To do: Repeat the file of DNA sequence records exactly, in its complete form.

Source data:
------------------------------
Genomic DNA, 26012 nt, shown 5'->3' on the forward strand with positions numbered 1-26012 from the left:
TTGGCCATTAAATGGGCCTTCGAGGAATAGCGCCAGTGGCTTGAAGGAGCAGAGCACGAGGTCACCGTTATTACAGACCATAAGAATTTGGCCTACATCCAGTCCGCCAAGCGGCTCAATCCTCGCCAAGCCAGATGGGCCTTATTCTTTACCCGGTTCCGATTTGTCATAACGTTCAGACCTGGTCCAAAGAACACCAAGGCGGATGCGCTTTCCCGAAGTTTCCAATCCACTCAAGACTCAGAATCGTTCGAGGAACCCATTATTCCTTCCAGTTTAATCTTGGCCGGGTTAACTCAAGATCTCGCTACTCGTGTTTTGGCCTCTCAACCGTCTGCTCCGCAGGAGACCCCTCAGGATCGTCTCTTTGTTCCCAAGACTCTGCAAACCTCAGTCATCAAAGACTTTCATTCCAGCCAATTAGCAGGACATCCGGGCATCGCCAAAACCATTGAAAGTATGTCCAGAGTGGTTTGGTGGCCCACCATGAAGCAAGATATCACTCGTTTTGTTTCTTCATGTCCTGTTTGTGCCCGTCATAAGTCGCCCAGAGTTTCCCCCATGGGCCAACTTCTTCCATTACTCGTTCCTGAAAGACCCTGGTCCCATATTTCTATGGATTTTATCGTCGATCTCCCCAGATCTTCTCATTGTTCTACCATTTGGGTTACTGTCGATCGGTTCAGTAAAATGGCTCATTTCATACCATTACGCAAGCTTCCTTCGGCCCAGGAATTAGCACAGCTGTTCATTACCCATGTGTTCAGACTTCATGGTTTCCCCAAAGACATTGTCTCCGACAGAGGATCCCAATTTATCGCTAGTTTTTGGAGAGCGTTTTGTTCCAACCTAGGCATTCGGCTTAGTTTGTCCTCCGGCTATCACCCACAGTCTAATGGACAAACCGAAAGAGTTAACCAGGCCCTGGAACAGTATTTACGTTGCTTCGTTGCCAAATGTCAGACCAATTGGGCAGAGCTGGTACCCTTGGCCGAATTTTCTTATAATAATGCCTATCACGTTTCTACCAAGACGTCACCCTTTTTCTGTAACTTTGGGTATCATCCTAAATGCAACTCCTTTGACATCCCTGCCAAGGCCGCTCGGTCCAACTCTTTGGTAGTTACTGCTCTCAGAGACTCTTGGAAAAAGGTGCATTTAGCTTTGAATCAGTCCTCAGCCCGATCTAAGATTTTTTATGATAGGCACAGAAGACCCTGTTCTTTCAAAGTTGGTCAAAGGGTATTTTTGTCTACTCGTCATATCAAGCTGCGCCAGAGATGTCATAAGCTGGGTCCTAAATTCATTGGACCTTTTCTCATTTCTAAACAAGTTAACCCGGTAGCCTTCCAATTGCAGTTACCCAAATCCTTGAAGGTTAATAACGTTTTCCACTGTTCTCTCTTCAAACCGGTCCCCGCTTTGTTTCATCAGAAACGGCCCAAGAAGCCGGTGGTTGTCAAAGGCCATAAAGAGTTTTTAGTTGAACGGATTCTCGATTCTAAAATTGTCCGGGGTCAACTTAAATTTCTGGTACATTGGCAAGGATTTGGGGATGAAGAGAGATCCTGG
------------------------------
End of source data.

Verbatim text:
Genomic DNA, 26012 nt, shown 5'->3' on the forward strand with positions numbered 1-26012 from the left:
TTGGCCATTAAATGGGCCTTCGAGGAATAGCGCCAGTGGCTTGAAGGAGCAGAGCACGAGGTCACCGTTATTACAGACCATAAGAATTTGGCCTACATCCAGTCCGCCAAGCGGCTCAATCCTCGCCAAGCCAGATGGGCCTTATTCTTTACCCGGTTCCGATTTGTCATAACGTTCAGACCTGGTCCAAAGAACACCAAGGCGGATGCGCTTTCCCGAAGTTTCCAATCCACTCAAGACTCAGAATCGTTCGAGGAACCCATTATTCCTTCCAGTTTAATCTTGGCCGGGTTAACTCAAGATCTCGCTACTCGTGTTTTGGCCTCTCAACCGTCTGCTCCGCAGGAGACCCCTCAGGATCGTCTCTTTGTTCCCAAGACTCTGCAAACCTCAGTCATCAAAGACTTTCATTCCAGCCAATTAGCAGGACATCCGGGCATCGCCAAAACCATTGAAAGTATGTCCAGAGTGGTTTGGTGGCCCACCATGAAGCAAGATATCACTCGTTTTGTTTCTTCATGTCCTGTTTGTGCCCGTCATAAGTCGCCCAGAGTTTCCCCCATGGGCCAACTTCTTCCATTACTCGTTCCTGAAAGACCCTGGTCCCATATTTCTATGGATTTTATCGTCGATCTCCCCAGATCTTCTCATTGTTCTACCATTTGGGTTACTGTCGATCGGTTCAGTAAAATGGCTCATTTCATACCATTACGCAAGCTTCCTTCGGCCCAGGAATTAGCACAGCTGTTCATTACCCATGTGTTCAGACTTCATGGTTTCCCCAAAGACATTGTCTCCGACAGAGGATCCCAATTTATCGCTAGTTTTTGGAGAGCGTTTTGTTCCAACCTAGGCATTCGGCTTAGTTTGTCCTCCGGCTATCACCCACAGTCTAATGGACAAACCGAAAGAGTTAACCAGGCCCTGGAACAGTATTTACGTTGCTTCGTTGCCAAATGTCAGACCAATTGGGCAGAGCTGGTACCCTTGGCCGAATTTTCTTATAATAATGCCTATCACGTTTCTACCAAGACGTCACCCTTTTTCTGTAACTTTGGGTATCATCCTAAATGCAACTCCTTTGACATCCCTGCCAAGGCCGCTCGGTCCAACTCTTTGGTAGTTACTGCTCTCAGAGACTCTTGGAAAAAGGTGCATTTAGCTTTGAATCAGTCCTCAGCCCGATCTAAGATTTTTTATGATAGGCACAGAAGACCCTGTTCTTTCAAAGTTGGTCAAAGGGTATTTTTGTCTACTCGTCATATCAAGCTGCGCCAGAGATGTCATAAGCTGGGTCCTAAATTCATTGGACCTTTTCTCATTTCTAAACAAGTTAACCCGGTAGCCTTCCAATTGCAGTTACCCAAATCCTTGAAGGTTAATAACGTTTTCCACTGTTCTCTCTTCAAACCGGTCCCCGCTTTGTTTCATCAGAAACGGCCCAAGAAGCCGGTGGTTGTCAAAGGCCATAAAGAGTTTTTAGTTGAACGGATTCTCGATTCTAAAATTGTCCGGGGTCAACTTAAATTTCTGGTACATTGGCAAGGATTTGGGGATGAAGAGAGATCCTGG